Made by: Mason del Rosario, Evan Dorsky, Rahil Dedhia, Jamie Gorson, Jack Fan
For our final project, we decided to program an FPGA to play simple music. We attempted to implement two different kinds of modes: a free-play mode where the user was able to play a combination of seven different notes in a major scale and a song mode where a predetermined song would play. In order to produce different notes, we divided the FPGA's clock by different values which yielded the various notes we wanted. We opted to use seven separate GPIO pins on the FPGA to produce notes, and we were able to play all the notes using a single speaker by building a simple analog signal adder.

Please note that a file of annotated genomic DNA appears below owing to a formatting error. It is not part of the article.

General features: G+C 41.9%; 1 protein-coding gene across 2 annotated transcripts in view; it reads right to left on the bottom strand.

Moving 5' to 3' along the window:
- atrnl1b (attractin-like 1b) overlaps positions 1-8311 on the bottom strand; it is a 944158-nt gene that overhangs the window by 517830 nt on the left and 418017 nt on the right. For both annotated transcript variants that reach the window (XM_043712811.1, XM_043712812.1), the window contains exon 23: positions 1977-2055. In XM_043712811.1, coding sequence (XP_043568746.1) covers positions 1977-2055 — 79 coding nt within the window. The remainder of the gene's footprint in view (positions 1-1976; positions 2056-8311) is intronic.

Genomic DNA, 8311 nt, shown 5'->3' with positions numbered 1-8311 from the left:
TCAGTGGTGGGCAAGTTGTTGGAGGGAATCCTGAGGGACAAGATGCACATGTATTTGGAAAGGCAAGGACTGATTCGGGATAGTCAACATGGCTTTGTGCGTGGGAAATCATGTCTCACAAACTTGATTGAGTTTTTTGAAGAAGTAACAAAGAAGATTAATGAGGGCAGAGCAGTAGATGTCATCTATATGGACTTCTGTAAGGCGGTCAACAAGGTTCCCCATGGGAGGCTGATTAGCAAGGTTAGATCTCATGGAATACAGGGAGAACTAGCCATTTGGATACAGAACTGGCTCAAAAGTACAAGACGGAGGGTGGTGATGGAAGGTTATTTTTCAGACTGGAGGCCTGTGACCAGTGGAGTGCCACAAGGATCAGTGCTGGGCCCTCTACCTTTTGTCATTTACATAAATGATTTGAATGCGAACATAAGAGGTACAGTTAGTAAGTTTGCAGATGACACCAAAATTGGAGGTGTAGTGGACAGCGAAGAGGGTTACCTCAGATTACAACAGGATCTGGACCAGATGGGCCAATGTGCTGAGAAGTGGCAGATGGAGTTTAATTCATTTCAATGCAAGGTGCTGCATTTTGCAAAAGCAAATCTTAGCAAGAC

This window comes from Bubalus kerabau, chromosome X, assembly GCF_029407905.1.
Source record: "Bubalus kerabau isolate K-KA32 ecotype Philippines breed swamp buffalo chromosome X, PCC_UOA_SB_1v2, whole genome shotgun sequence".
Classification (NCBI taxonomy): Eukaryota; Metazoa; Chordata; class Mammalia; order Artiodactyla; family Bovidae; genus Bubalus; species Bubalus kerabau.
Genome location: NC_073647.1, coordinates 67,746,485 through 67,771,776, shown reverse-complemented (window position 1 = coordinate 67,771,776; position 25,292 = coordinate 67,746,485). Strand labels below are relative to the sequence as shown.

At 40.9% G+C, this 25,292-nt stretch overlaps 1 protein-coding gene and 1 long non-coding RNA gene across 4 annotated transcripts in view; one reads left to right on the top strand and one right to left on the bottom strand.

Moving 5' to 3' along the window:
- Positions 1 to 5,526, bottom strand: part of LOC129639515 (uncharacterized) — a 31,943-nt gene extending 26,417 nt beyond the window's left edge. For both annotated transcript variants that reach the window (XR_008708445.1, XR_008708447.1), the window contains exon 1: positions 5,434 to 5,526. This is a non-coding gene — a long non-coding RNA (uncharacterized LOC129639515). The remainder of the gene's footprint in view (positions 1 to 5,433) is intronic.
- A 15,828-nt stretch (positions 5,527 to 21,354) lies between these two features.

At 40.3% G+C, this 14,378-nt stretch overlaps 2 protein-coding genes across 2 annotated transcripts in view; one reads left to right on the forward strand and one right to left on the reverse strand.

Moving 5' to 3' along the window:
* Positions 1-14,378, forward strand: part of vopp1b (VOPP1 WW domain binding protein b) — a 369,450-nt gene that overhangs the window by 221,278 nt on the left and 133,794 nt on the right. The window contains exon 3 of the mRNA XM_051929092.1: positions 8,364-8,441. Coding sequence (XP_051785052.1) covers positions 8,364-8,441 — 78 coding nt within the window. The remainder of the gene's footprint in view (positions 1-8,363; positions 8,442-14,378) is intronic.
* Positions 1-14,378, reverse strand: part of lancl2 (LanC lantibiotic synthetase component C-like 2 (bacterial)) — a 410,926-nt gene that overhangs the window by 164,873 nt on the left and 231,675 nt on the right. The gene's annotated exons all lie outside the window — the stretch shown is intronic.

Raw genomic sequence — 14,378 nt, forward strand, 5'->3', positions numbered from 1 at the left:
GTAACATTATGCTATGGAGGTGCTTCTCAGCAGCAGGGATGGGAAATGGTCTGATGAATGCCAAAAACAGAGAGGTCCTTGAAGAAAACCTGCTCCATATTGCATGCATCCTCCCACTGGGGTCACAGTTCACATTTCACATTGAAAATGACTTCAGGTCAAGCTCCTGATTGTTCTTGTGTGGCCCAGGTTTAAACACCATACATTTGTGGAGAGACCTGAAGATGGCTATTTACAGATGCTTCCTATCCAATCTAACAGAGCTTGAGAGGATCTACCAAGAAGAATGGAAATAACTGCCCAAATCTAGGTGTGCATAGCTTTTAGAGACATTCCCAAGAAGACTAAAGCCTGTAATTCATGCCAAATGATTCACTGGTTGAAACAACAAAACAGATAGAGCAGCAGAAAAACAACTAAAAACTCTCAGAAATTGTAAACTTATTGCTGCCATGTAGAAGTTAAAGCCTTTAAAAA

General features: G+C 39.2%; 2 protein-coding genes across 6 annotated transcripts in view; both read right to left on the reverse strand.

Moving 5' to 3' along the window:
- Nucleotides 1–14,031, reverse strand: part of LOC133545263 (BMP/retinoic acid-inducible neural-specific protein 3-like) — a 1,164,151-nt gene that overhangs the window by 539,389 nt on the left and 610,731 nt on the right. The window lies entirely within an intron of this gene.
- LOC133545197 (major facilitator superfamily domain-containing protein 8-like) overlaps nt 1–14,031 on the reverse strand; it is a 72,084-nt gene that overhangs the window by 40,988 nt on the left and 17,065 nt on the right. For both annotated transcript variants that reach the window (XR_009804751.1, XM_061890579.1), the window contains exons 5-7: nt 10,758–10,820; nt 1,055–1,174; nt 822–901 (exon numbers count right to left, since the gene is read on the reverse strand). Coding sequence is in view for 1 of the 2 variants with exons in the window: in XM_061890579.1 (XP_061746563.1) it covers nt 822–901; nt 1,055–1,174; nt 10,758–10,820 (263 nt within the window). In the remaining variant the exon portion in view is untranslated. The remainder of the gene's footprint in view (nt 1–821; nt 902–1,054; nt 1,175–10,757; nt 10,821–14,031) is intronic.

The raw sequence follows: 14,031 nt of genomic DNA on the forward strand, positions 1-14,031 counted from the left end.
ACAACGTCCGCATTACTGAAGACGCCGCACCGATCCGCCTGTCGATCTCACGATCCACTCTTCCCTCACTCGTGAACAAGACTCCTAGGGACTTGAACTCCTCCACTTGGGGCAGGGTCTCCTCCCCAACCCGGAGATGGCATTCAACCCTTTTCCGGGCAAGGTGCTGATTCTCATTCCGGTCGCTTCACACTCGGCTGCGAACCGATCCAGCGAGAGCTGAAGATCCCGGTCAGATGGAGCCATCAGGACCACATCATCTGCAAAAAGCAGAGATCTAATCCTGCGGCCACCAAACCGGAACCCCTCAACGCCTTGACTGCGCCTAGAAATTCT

Throughout the semester, we have been working in Verilog, and wanted to see how this could be applied by programming an FPGA. We all like music and thought it would be cool to use user input to an FPGA to play chords and songs. In addition, we knew that we could generate signals for notes by dividing the clock of the FPGA, and this gave us an opportunity to have a relatively nicely scoped project. We were able to get code that played a single note fairly quickly, and were able to focus more efforts to learning about an FPGA.
There is a great deal that can be done with playing music, and with this project we could build our way up so we can have something working on every iteration. That way, we could continue adding new functionality to our project without worrying about not having something cool to show.